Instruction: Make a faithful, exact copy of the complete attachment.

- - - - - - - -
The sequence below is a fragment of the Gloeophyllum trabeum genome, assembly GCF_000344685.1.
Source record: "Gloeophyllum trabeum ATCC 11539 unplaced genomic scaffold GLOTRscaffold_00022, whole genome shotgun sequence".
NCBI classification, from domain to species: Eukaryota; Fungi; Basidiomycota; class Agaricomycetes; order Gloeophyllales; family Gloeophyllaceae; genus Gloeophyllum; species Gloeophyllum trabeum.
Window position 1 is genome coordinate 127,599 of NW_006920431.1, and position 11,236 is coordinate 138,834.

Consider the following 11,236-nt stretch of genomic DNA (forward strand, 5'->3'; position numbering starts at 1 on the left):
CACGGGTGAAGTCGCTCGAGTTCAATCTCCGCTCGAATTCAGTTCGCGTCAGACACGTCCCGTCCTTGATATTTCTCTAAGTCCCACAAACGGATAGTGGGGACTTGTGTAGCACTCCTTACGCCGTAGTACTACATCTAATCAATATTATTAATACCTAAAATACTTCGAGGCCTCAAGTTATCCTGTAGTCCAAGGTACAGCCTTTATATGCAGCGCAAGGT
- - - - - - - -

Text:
The sequence below is a fragment of the Gloeophyllum trabeum genome, assembly GCF_000344685.1.
Source record: "Gloeophyllum trabeum ATCC 11539 unplaced genomic scaffold GLOTRscaffold_00022, whole genome shotgun sequence".
NCBI classification, from domain to species: Eukaryota; Fungi; Basidiomycota; class Agaricomycetes; order Gloeophyllales; family Gloeophyllaceae; genus Gloeophyllum; species Gloeophyllum trabeum.
Window position 1 is genome coordinate 127,599 of NW_006920431.1, and position 11,236 is coordinate 138,834.

Consider the following 11,236-nt stretch of genomic DNA (forward strand, 5'->3'; position numbering starts at 1 on the left):
CACGGGTGAAGTCGCTCGAGTTCAATCTCCGCTCGAATTCAGTTCGCGTCAGACACGTCCCGTCCTTGATATTTCTCTAAGTCCCACAAACGGATAGTGGGGACTTGTGTAGCACTCCTTACGCCGTAGTACTACATCTAATCAATATTATTAATACCTAAAATACTTCGAGGCCTCAAGTTATCCTGTAGTCCAAGGTACAGCCTTTATATGCAGCGCAAGGT